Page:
National Sections of the L5I:

Elections solve nothing

Printer-friendly versionPDF version

Under the auspices of the United Nations one of the world’s key “trouble spots”, Cambodia, has just witnessed elections designed to end the civil war. Chris Bryant looks at the background to these elections and explains why none of the alternatives on offer can bring a progressive solution to the conflict any nearer.

In 1975 the imperialists were thrown out of Cambodia by the Stalinist Khmer Rouge guerrilla army, led by Pol Pot. The Khmer Rouge regime of “Democratic Kampuchea” (DK) embarked on a reign of terror to fulfil their goal of “socialism in one country”. Although the wild claims of two million executions under Pol Pot do not stand up to even a cursory study, hundreds of thousands did die through starvation, torture and execution.

Capitalist explanations for the terror of the “Zero Years” paint the Cambodian peasantry as easily manipulated, too backward and too stupid to run their own affairs. The source of all the problems was, quite simply, Pol Pot and his henchmen.

Without detracting from the real barbarism of the Pol Pot regime the reality was very different from this imperialist explanation. A glance at the history of Cambodia shows that imperialism itself was heavily responsible for the tragedy that engulfed the country.

By the late 1960s the US was feeling the squeeze in Vietnam. The puppet Republic of Vietnam regime in the South, and the US military, desperately needed to secure the western flank of the conflict—Cambodia. The US response was to launch B52 bombers against Cambodia. The first missions took place in complete secrecy.

In the five year “sideshow”, as the war in Cambodia was described by the Pentagon, 45 kilos of explosives were dropped for every man, woman and child in Cambodia.

Approximately 600,000 were killed and another 600,000 injured, a total that matches and perhaps even surpasses the numbers killed under Pol Pot.

Horrific
Just as horrific was the damage done to agricultural land. The total workable farmland was reduced to one fifth of its pre-1970 level. It was the devastation of the B52s that created the conditions for the famines of the Pol Pot years.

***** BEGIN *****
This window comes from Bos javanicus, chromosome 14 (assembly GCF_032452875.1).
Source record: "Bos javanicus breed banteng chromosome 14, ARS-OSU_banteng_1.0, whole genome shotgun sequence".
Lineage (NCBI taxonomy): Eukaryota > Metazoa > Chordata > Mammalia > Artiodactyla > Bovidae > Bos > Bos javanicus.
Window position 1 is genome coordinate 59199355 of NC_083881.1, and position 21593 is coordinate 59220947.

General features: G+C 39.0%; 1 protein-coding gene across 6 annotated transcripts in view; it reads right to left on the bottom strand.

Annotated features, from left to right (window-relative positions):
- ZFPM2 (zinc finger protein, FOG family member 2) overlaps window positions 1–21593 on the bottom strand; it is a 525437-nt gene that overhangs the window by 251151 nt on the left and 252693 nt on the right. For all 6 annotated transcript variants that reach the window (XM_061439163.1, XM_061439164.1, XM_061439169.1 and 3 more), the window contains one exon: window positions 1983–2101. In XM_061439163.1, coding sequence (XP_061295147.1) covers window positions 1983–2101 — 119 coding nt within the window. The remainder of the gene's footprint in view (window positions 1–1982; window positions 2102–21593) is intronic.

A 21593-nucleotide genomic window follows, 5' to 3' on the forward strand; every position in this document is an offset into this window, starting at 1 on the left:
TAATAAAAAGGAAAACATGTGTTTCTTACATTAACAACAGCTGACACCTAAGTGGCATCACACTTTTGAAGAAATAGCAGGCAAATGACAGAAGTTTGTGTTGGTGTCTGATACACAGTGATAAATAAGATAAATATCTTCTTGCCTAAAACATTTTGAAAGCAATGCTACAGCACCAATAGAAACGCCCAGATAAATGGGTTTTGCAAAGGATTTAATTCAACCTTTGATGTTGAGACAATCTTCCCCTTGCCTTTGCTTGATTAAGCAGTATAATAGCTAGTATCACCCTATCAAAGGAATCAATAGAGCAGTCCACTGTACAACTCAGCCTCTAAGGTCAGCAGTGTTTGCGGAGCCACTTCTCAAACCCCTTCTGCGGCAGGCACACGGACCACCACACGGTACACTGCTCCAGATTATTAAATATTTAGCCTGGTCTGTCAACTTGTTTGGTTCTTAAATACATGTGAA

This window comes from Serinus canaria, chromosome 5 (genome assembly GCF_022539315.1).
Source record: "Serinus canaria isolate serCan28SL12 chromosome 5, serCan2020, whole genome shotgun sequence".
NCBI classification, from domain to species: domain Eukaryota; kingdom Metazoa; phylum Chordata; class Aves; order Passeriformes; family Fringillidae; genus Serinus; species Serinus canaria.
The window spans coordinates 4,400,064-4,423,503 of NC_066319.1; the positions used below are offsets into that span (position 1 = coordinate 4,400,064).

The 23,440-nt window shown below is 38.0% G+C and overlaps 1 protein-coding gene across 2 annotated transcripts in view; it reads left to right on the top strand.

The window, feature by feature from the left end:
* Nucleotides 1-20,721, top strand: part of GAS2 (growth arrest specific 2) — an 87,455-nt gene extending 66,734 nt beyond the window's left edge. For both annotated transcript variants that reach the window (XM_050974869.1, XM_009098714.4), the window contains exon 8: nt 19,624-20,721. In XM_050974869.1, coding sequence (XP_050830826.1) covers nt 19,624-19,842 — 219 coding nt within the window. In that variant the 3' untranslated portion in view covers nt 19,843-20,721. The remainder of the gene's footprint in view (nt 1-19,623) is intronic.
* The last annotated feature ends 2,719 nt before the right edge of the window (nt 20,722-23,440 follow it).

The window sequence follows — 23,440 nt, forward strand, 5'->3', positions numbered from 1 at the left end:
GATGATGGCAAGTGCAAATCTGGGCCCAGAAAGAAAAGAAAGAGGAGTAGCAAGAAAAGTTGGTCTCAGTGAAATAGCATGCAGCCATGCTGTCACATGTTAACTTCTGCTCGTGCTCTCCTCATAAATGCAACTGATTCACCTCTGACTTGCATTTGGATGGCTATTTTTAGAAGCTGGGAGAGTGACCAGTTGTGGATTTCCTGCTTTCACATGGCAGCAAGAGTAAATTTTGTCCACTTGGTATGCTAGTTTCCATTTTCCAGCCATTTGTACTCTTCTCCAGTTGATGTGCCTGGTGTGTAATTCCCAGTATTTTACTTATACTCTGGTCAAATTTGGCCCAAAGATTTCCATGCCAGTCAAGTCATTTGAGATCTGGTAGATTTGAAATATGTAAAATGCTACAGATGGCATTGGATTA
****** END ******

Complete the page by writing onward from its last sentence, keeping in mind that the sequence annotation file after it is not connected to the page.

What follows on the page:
The resistance to US imperialism and its puppet regime in Cambodia was spearheaded by the anti-urban and anti-Vietnamese Pol Pot clique in the Communist Party—the Khmer Rouge. Their policies were based on reactionary ideas of an economically independent, peasant-based utopia. The building of industry was inconceivable, they reasoned, without first achieving agricultural self-sufficiency.

After the victory of April 1975 the DK government set about the destruction not only of the bourgeoisie and capitalist property relations but also of the cities, industry and the working class. The tiny (less than 10% of the population) urban and rural working class were the key force for socialist construction. But Pol Pot saw them as enemies, tainted by city life and foreign influence.

The cities were evacuated, their inhabitants forced onto collective farms to work in the paddy-fields and on irrigation projects. Private property, right down to cooking pots, was abolished, along with money itself. The focus of the terror was not only the bourgeoisie and the old regime. Anything associated with the cities was destroyed. No section of society escaped the waves of executions and torture.

This regime soon came into conflict with its Vietnamese neighbour, whose own revolution had also become a victim of Stalinism. The extent to which both workers’ states had degenerated became evident when they went to war with each other. There were clashes between Vietnamese and Kampuchean forces over disputed border areas as early as 1975.

Vietnam wanted a reliable, and preferably subordinate, ally between its Southern border and Thailand. DK wanted to reclaim the territories of the ancient Angkor empire which included a large slice of the fertile rice growing area of Vietnam’s Mekong Basin. Border skirmishes escalated to full scale war by December 1978.

With the support of a faction of Kampuchean Stalinist dissidents the Vietnamese invasion drove out Pol Pot and established the People’s Republic of Kampuchea (PRK). It was no more democratic than the regime it replaced. But Vietnam gained a reliable ally.

Despite having condemned the DK regime in the past, the USA—seeing Vietnam as its main enemy—now recognised it as the only legitimate government of Cambodia, blocking PRK representation at the UN.

The USA insisted that millions of dollars in aid should be channelled through the refugee camps on the Thai border that were under the control of anti-PRK forces—Pol Pot’s Khmer Rouge, the petty bourgeois nationalist Khmer People’s National Liberation Front (KPNLF) and Norodom Sihanouk’s royalist resistance. Only one quarter of the aid agencies channelled any aid through the PRK despite it controlling the areas in which the overwhelming majority of the Cambodian population lived.